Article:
Alaska is an economic curiosity. It sits on a literal and figurative gold mine of raw materials such as timber. It has decent farmland during the summer and an immense fishing industry. Tourism is another major part of Alaska. Almost 2 million people visit Alaska every year to get a glimpse of the natural beauty of the tundra. It has become a popular stop for Cruises of the North Pacific, Wildlife enthusiast and adventurers wishing to see the land untouched by progress. Where Alaska really makes money though is in Mining and Oil. Alaska is believed to have enough undiscovered Petroleum to supply the entire Earth for 20 years. With oil disappearing quickly in the Middle East and the entire world still dependant on the black gold, Alaska could become the next great energy supplier. Along with Petroleum, Alaska has a large mining society with Gold and Zinc being heavily mined. Alaska does have two weaknesses though. The first is its small population. Small populations can still make for strong economies, but only if they are financially stable and constantly buying and growing. The second even a minor recession hits such a small population it could have devastating effect. The other weakness lies in that while Alaska has vast raw materials it lacks the infrastructure or manufacturing base to manufacture and process its resources on a scale to support itself.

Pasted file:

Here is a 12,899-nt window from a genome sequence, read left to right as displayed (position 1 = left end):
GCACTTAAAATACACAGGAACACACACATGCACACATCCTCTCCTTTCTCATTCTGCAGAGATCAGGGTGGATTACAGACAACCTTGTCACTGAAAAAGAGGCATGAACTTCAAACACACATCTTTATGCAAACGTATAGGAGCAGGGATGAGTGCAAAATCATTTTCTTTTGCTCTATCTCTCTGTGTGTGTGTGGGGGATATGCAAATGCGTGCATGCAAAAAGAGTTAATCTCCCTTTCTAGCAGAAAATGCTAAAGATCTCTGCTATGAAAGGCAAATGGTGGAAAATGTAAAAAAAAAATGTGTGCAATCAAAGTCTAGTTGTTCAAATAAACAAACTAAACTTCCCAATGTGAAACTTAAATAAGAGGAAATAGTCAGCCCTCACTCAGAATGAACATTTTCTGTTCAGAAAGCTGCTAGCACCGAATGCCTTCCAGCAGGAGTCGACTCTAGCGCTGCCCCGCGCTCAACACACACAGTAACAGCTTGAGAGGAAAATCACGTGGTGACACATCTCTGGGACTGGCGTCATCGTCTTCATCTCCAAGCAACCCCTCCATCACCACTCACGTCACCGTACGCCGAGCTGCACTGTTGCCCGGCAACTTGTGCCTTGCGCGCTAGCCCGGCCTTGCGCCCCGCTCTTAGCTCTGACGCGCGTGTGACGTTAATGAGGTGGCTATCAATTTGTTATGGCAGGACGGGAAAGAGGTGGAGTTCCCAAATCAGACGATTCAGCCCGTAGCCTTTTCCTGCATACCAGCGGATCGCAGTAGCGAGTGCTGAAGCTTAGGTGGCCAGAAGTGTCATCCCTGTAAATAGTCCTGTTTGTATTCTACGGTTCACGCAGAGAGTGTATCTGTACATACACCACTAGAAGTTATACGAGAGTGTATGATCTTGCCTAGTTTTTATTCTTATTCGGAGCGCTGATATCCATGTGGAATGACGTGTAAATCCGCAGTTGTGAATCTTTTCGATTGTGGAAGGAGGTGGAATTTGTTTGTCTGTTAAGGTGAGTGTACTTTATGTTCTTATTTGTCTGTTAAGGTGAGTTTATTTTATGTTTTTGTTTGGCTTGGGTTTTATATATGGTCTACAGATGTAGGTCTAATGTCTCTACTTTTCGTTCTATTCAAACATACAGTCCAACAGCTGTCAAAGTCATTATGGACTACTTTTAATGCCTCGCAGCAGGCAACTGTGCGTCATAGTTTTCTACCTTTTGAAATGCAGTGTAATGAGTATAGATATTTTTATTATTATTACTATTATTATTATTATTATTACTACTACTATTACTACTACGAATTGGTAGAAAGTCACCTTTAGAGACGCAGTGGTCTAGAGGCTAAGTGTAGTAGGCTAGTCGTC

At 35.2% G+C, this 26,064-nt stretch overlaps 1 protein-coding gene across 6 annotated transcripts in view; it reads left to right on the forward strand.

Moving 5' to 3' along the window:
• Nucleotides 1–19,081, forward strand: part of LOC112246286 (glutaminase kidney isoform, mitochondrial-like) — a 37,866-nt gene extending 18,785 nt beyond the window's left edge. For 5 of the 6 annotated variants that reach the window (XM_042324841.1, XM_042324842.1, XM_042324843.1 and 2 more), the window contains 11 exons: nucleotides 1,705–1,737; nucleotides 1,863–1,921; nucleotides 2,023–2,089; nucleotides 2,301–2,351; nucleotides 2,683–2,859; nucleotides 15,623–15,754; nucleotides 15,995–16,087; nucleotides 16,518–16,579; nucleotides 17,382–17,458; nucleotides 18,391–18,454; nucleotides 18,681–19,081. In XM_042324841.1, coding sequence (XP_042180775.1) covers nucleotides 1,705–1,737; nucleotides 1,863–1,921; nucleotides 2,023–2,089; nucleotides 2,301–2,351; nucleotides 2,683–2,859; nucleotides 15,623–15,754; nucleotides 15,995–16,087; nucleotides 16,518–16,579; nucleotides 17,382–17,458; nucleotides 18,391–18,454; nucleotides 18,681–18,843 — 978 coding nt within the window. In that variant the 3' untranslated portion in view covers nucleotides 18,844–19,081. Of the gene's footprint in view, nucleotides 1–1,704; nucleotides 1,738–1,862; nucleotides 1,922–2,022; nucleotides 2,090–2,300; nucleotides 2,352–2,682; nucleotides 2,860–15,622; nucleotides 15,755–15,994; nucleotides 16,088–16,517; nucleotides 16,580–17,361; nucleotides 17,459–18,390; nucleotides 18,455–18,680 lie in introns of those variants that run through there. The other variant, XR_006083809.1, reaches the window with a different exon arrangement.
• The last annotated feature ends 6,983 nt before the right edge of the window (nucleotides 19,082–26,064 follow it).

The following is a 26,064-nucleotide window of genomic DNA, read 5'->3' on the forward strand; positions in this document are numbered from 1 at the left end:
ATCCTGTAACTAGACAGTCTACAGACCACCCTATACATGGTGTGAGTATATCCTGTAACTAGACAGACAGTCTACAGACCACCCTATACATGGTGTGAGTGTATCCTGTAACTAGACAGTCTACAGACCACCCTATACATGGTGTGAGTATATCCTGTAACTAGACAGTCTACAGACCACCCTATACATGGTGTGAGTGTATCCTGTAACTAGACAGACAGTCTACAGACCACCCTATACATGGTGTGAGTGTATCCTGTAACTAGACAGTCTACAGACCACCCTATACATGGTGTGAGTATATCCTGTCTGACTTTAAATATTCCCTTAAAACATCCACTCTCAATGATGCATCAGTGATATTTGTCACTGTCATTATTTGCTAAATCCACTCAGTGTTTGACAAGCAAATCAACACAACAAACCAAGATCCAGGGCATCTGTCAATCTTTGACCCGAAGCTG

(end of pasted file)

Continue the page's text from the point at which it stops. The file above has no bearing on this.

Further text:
An independent Alaska would very likely still function as a Republic much like the United States. Alaska has always had a near balance of Democratic and Republican sympathies, with the wealthy South Alaskans and business owners tending to think more conservatively while the Native populations, "bush people" who live in the wilderness and the more populated cities swing towards liberalism. Land distribution has always been one of the key political points for Alaska since it is so large and the discovery of Oil has only complicated them. Due to this, I believe that Independent Alaska would actually split itself up into smaller States, or more likely Provinces as it's neighbor Canada does. City regions would be divided into small provinces with Anchorage or Juneau likely functioning as a Federal District. The wilderness would be divided into large economic based zones to maximize efficiency of resource production. The Islands would be turned into an Archipelago Province focused on fishing. A large part of the State, most likely the Arctic North, would be set aside as an area for the Alaskan Natives to govern with relatively little interference from the Federal Alaskan Governments. Alaska would most likely continue to only have two to four major Political Parties since its politics are very heavily based on the Left/Right ideology. Alaska would have to develop strong relations with at least one of its three nearest neighboring Nations: Canada, the United States or Russia. It is most likely that this relation would be with Canada but whatever the outcome it would have a very large impact on Alaska's politics as it would need this larger Nation for manufacturing.